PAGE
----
Whiskey, History and Provenance

by Brennen Anderson
Texas is the second largest spirits market in the country, and Fort Worth is the Texas-most city. It’s about time we got our own whiskey distillery. Meet Firestone and Robertson Distilling Co.

We’ll start with the important stuff, first: the whiskey. For the smell, breathe simultaneously through your nose and your mouth to uncover the sweet vanilla and caramel scents. Then, with the aroma fresh on our senses, we’ll sip. The vanilla and caramel flavors pop smoothly as the full-bodied flavor lights up every part of your palate. The whiskey finishes with a creamy smoothness, leaving a comfortable warmth in its wake. Leonard Firestone and Troy Robertson, the crafters of this new blended whiskey, guide me through the tasting, using their connoisseurship to bring the drink to life.

This whiskey is a uniquely North Texas product.

“We captured our own yeast from a ranch in North Texas, from a pecan nut,” explained Robertson.

Theirs is the only whiskey distillery in North Texas. The area weather will lend to the whiskey’s provenance, Firestone explained, imparting a flavor profile distinct from whiskeys made anywhere else. “It’s in our DNA,” said Robertson. “It’s what makes us different.”

Firestone and Robertson’s connection was serendipitous. They were both successful entrepreneurs — Firestone in communications, Robertson in gas and oil — who shared a passion for learning. In Robertson’s words, “I’m a fanatic about how things work.” They met by way of touring a craft distillery in Austin.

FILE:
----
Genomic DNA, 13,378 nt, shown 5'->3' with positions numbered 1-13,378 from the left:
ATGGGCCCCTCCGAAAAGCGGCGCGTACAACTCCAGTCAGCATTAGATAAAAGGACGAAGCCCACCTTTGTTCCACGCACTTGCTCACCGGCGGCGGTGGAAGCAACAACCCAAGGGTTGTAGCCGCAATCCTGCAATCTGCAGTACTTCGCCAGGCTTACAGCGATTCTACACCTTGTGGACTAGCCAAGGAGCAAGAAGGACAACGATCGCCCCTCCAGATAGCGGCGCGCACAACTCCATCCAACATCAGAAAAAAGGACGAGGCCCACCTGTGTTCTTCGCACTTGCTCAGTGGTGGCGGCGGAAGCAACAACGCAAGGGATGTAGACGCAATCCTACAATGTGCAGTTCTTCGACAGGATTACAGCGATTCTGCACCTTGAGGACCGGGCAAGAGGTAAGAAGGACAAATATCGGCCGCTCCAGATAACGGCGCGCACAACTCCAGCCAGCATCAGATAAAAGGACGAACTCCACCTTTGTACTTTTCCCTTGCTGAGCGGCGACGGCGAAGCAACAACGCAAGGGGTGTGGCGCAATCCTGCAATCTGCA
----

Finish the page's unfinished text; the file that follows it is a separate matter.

“We immediately discovered we had the same vision,” said Firestone.

That vision manifested as Firestone & Robertson Distilling Co., operating out of a renovated warehouse near downtown Fort Worth. The building was constructed in 1927, and in their renovations, the pair sought to preserve as much of the old building as possible, using reclaimed sprinkler pipe and wood to make shelves. They even employ a guard dog (in addition to their state-of-the-art alarm systems), adding to the prohibition-era romance.

A strong sense of history permeates the pair’s entire endeavor. Whiskey, after all, is a drink deeply grounded in history, spanning millennia. From the copper pot stills to the traditional 53 gallon barrels, Firestone and Robertson honor whiskey’s historicity at every turn.

The distillery has already scheduled events, including several wedding receptions and will begin hosting tasting and tours in late May or early June.